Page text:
Take the 2-minute tour ×
Stack Overflow is a question and answer site for professional and enthusiast programmers. It's 100% free.

For example, there is a lot of lines like this: "term - definition". As regular expressions in Notepad ++ can be done to the "term" was written in uppercase (capital) letters - TERM?

Thanks!

share|improve this question

1 Answer 1

up vote 9 down vote accepted
Find what: ^(\S+)(?=\s*-)
Replace with: \U$1

What does this do? The search pattern matches as many non-space characters at the beginning of a line as possible (\S+) and captures them in variable $1 because of the parentheses. After that follows a lookahead that asserts that this "word" is followed by a hyphen (without anything else in between). This lookahead is not actually included in the match, so it won't be removed/replaced.

The replacement starts with \U which says "output everything after here in upper case unless you stop this with an \E". Then $1 writes back what we matched with \S+ (in your case term). But in upper case.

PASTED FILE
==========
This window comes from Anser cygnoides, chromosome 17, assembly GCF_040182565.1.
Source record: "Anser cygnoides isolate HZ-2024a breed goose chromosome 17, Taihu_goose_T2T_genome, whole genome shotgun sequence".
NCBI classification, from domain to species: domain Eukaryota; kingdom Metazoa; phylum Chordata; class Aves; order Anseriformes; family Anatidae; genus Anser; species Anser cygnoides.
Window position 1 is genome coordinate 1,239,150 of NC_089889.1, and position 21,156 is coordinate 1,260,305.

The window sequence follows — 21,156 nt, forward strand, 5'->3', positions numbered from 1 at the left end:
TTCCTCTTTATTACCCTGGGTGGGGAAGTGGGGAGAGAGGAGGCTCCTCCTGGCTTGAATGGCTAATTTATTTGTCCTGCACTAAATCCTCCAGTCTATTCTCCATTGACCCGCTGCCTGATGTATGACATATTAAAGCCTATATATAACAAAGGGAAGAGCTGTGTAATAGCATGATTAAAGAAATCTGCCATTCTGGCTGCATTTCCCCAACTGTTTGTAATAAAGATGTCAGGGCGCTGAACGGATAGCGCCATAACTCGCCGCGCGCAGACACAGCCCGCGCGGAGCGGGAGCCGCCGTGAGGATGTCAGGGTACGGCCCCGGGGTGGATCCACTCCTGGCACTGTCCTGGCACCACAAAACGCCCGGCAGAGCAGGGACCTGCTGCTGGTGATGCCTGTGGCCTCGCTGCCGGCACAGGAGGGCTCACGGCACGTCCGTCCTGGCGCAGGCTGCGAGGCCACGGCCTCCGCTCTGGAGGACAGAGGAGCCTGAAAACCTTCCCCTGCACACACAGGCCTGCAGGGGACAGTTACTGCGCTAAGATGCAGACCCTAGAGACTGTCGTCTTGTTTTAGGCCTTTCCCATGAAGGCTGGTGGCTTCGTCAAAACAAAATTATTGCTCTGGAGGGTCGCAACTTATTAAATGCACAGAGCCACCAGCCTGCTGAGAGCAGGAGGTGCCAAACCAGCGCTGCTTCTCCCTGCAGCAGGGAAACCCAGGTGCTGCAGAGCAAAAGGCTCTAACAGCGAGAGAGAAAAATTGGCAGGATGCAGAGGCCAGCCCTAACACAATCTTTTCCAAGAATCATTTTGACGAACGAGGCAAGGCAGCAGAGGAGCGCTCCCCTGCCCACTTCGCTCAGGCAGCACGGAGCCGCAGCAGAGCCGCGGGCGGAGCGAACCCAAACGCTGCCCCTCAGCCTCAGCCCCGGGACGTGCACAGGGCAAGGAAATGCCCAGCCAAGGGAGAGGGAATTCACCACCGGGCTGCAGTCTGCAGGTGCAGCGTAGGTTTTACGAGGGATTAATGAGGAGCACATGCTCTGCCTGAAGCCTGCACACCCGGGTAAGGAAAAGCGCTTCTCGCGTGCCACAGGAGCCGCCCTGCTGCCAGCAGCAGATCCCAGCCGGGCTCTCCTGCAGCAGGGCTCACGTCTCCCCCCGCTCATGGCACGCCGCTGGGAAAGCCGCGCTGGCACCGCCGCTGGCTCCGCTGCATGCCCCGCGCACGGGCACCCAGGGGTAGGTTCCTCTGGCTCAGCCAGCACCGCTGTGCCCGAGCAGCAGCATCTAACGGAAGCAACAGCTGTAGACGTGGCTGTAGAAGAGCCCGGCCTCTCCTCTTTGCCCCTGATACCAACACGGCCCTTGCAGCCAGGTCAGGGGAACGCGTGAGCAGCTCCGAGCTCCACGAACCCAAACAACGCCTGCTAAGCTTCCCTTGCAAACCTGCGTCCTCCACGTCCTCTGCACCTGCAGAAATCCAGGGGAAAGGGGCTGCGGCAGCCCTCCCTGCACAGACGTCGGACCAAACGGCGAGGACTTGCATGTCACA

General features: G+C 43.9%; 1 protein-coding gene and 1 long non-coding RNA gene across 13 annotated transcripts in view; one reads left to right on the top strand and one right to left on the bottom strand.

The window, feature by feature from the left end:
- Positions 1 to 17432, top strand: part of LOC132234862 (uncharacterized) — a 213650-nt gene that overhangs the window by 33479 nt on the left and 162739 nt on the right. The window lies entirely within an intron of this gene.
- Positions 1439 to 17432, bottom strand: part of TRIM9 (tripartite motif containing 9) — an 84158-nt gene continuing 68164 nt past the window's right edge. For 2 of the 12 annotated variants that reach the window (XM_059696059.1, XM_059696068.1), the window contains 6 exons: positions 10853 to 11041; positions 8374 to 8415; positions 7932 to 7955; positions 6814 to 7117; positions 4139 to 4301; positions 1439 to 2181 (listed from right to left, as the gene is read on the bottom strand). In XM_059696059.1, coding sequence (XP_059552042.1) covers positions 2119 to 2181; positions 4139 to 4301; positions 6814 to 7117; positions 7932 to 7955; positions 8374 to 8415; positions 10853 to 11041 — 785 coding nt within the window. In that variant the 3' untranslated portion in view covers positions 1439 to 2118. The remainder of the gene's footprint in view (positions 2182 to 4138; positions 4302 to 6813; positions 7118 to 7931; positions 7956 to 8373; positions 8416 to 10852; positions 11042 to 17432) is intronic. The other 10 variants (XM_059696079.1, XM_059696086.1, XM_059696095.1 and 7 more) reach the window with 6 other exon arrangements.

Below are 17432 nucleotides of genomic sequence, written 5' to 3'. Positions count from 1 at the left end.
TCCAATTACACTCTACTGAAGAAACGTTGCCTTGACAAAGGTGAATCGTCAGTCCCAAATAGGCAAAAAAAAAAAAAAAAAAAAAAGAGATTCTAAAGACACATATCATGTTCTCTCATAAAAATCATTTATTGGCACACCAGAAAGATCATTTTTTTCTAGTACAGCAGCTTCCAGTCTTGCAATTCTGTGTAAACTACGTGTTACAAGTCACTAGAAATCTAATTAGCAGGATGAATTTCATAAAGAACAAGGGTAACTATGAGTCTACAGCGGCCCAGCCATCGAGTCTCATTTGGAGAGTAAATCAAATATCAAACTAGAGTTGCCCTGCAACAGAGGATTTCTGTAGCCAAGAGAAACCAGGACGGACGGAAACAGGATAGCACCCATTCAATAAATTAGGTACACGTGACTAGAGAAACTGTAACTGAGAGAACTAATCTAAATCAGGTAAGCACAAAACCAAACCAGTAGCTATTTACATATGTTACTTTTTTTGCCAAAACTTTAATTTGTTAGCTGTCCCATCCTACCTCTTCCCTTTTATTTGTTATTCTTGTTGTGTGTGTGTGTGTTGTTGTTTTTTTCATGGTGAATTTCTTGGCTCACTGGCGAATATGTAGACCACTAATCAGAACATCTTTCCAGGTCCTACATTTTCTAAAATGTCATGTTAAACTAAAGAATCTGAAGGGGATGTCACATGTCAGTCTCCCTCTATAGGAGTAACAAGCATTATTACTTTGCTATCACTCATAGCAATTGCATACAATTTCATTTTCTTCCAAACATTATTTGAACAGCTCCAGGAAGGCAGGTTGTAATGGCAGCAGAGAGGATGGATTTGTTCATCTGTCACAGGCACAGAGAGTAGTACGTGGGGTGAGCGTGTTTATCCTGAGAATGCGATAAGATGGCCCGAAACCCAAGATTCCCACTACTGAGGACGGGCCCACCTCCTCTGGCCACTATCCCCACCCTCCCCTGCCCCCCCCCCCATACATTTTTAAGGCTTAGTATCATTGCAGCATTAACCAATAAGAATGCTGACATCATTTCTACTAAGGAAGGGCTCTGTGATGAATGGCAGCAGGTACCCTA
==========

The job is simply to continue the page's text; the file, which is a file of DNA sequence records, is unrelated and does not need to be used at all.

Make sure to update to Notepad++ 6. Before that regular expressions were a bit quirky.

Here is the documentation of what's possible in the replacement string.

EDIT:

I guess your actual lines might be a bit more interesting than just having one word at the beginning of the line and then the hyphen. But from your given example I can't tell. But to do this for an arbitrary number of words and ignore whitespace at the beginning of the line (as long as there is an hyphen somewhere in the line), you could do something like this:

Find what: ^(([ \t]*[^\s-]+)*)(?=[ \t]*-)

But without actual input examples, I am afraid you have to figure out the proper search pattern yourself.

share|improve this answer
    
+1 this is great!.. –  Anirudha Dec 1 '12 at 15:03
    
now i would always refer to documentation before jumping to conclusion –  Anirudha Dec 1 '12 at 15:06
    
Thank you very much, I did not realize that, but it works! –  Доктор Скальпинг Dec 2 '12 at 15:31

Your Answer

 
discard

By posting your answer, you agree to the privacy policy and terms of service.

Not the answer you're looking for? Browse other questions tagged or ask your own question.